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Acacia phlebophylla
Acacia phlebophylla
Scientific classification
Kingdom: Plantae
Division: Magnoliophyta
Class: Magnoliopsida
Order: Fabales
Family: Fabaceae
Genus: Acacia
Species: A. phlebophylla
Binomial name
Acacia phlebophylla
H.B.Will.
Range of Acacia phlebophylla
Synonyms

Contents

Description

Acacia phlebophylla, an Acacia also known by the names Buffalo Sallow Wattle and Mountain Buffalo Wattle, is a straggling shrub to small, twisted tree reaching up to 5 meters in height. It is a close relative of Acacia alpina.[2] It has large, elliptic, flat, commonly asymmetrical phyllodes 4-14 cm long, 1.5-6 cm wide, with coarse veins, a leathery feel, prominent nerves and reticulated veins. Deep yellow rod-like flowers appear in spring (June-December in Australia), widely scattered on spikes 4-7 cm long, followed by 7-10 cm long legumes in November-March, narrow, straight or slightly curved, releasing 5-10 elliptical seeds, 5-7.5 mm long. Solitary or twinned spikes, to 6 cm long. Only known from the high altitude granite slopes of Mt. Buffalo National Park, Victoria, Australia, where it occurs above 350 meters in woodlands and heathlands often amongst granite boulders.

This is one of the purest natural sources of the psychedelic drug dimethyltryptamine, also known as DMT, which occurs as the predominant alkaloid throughout the plant. However due to conservation issues this species is not considered a viable source of tryptamines, as outlined below. A much more common species such as Acacia obtusifolia, should be researched instead.

Recent reports on regrowth after the 2006 bushfires indicates that the phyllodes of young plants have little to no dimethyltryptamine content. This is presumed to be due to the young age of the plants versus the old growth that stood before the fire.

Conservation

  • Care must be taken with this species as it consists of one population or metapopulation which has been ravaged over the years by bush fires and fungal infections. Acacia phlebophylla is listed as rare and threatened by the Victoria Department of Sustainability and Environment. There is significant concern for the viability of this population, particularly with the threat of fungal pathogens and other disturbances. (A particular species of local wasp may be associated with the transmission of this fungal pathogen.)
  • Looking/walking amongst them from stand to stand has been strongly advised against, due to the risk of spreading the fungal pathogen which at the moment is their greatest threat.
  • Though there are many accounts of bountiful regrowth, this species should not be used for the extraction of drugs for conservation reasons. Attempts at ex-situ cultivation have been mostly unsuccessful and have usually resulted in plants dying at 3 years. If cultivation is successful, it is important that plants are allowed to mature and produce seeds for eventual rehabilitation rather than used for tryptamine production.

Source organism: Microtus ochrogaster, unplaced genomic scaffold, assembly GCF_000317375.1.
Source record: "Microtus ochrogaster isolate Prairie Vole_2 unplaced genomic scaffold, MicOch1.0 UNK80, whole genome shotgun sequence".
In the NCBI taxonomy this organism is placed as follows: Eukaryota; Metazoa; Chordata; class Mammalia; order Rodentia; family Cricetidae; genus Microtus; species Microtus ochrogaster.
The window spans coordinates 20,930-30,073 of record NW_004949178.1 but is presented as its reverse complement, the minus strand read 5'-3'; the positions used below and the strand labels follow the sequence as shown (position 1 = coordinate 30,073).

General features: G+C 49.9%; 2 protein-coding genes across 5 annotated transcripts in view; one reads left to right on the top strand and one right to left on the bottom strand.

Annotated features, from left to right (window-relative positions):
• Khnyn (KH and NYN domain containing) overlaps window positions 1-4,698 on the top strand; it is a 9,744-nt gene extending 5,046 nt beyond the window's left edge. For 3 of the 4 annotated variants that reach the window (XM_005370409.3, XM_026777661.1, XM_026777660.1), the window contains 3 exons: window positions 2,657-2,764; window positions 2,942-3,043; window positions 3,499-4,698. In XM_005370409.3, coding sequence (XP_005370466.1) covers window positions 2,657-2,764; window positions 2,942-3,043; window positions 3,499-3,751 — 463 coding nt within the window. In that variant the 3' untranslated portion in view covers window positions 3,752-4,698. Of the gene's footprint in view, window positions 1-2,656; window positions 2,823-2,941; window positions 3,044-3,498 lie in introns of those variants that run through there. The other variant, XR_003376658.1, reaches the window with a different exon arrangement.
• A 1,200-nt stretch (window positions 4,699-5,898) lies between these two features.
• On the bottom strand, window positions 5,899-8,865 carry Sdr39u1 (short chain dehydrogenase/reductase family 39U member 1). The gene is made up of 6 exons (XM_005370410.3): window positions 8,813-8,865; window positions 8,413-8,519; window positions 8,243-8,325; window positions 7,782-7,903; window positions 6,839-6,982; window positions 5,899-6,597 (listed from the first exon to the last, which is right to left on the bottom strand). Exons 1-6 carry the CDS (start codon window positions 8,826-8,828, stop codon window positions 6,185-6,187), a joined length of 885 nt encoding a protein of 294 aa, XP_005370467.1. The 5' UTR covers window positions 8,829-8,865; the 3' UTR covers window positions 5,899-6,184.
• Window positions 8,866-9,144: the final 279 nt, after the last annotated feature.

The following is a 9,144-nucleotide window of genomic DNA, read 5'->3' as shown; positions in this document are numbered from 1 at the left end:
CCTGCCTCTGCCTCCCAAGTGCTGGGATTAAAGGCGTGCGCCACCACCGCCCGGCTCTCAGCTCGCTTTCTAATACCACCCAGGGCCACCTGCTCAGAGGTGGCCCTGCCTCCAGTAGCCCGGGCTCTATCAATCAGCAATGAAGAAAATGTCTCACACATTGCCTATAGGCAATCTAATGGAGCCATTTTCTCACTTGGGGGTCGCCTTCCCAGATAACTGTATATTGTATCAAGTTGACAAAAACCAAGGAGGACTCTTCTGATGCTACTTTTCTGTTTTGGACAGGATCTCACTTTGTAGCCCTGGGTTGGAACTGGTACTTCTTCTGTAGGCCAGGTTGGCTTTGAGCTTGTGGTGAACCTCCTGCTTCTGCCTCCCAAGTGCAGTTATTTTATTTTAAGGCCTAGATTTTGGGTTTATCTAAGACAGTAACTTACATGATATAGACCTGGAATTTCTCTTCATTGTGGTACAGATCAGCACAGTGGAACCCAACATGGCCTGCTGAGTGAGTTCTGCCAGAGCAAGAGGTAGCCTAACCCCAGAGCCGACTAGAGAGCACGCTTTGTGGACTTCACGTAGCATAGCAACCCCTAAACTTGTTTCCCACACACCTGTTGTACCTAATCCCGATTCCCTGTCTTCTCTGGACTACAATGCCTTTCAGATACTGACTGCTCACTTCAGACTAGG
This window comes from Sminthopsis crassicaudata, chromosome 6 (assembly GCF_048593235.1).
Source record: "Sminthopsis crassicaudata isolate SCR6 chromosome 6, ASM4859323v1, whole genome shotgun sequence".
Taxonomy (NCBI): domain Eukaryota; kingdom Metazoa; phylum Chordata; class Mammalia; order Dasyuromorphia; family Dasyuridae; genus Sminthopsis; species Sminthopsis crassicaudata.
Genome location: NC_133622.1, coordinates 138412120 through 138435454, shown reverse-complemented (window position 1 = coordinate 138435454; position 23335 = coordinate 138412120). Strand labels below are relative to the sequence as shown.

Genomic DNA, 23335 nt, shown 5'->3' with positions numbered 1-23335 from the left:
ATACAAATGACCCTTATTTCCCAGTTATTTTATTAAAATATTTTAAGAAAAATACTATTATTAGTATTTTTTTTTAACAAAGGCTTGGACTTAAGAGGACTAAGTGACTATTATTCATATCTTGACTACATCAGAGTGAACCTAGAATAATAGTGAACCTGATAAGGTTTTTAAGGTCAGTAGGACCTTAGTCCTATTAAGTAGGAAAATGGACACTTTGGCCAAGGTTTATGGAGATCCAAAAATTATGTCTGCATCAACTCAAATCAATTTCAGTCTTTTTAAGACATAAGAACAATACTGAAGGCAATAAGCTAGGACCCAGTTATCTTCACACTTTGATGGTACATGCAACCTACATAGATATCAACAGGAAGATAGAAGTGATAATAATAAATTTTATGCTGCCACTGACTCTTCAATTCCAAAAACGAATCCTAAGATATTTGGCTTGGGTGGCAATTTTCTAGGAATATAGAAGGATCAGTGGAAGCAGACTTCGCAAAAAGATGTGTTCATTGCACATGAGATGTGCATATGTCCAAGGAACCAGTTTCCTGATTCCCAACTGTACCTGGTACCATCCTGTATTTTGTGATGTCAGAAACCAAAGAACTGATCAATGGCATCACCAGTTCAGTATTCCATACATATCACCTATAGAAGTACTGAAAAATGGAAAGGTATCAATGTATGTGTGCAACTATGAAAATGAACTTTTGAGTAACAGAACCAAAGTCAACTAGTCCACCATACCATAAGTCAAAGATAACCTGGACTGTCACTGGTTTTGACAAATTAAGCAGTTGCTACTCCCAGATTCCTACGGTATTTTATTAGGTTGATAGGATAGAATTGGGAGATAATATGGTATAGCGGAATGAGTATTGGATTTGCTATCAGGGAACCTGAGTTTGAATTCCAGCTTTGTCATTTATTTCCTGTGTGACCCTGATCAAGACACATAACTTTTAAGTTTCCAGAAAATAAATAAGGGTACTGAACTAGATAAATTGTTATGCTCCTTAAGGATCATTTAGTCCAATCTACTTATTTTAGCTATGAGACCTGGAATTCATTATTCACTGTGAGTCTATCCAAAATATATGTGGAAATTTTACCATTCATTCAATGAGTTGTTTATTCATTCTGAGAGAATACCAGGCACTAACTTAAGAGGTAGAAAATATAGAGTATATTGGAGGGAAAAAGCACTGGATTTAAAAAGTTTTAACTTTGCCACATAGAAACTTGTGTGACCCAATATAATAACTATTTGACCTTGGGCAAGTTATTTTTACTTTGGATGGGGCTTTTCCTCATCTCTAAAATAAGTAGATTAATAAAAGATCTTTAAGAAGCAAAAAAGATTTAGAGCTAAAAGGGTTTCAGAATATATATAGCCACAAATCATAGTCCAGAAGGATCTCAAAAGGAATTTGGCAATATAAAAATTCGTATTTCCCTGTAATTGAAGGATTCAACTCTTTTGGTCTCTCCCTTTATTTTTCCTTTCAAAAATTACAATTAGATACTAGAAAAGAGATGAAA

Healthy plants exist in private gardens near Gatton, Qld, as well as in Ireland, indicating the plant is not as recalcitrant in cultivation or restricted to its alpine environment as was once thought.

If attempting cultivation, the following have been found successful for achieving healthy plants beyond 3 years:

- Filing or sanding two places on the seed coat until the inner white germ appears, then planting about 1.5 cm below the surface, and keeping the soil moist but not wet. Doing this usually achieves germination in less than one month.

- "Innoculating" the soil around the seed with soil from the root area of another healthy Phlebophylla, other Acacia, or other Fabaceae, so that root-symbiotic microbes will be present. (Comments regarding the fungal pathogen matter are welcome here.)

- Planting in genuinely well-draining, well-composted, mature, rich soil. (Seed raising mix could do temporarily in an emergency, but is not advised. Commercial composts or potting mixes are unsuitable, due to their nitrogen-stealing high-sawdust content.)

- Avoiding over-fertilising.

- Noting that the first set of leaves are typical Acacia-like, and not mature Phlebophylla-like.

- Noting that it tolerates frosts well, and does best in highly exposed and sunny positions.

- As its roots rapidly travel far down, ensuring it is planted in the land or in tall pots (the larger the better).

- Whenever possible, land planting is better than pot planting. To prevent transplanting, allow for an eventual diameter of two metres.

- Ensuring that water is ALWAYS available to its root tips, but that overall the soil is fairly dry. (Placed on a dry berm nearby a constantly running stream is ideal. If in a pot, water from above - just enough to ensure that the shallow catch-pan it sits in is always full. Ensure the pan is cleaned regularly, to avoid a salts build up.)

- Not watering with heavily chlorinated tap water (which would harm beneficial soil microbes).

Please add your own successful cultivation protocols and practices, so that other specimens can benefit.

References

  1. ^ ILDIS LegumeWeb
  2. ^ World Wide Wattle

Contains Hallucinogenic substances. There is an average of 0.3% DMT in leaf, NMT. [1]

Source: (shaman-australis.com.au/shop/index.php?cPath=21_26_72)

External links

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Wikispecies

Up to date as of January 23, 2010

From Wikispecies

Taxonavigation

Classification System: APG II (down to family level)

Main Page
Cladus: Eukaryota
Regnum: Plantae
Cladus: Angiospermae
Cladus: Eudicots
Cladus: core eudicots
Cladus: Rosids
Cladus: Eurosids I
Ordo: Fabales
Familia: Fabaceae
Subfamilia: Mimosoideae
Tribus: Acacieae
Genus: Acacia
Species: Acacia phlebophylla

Name

Acacia phlebophylla H.B.Will.


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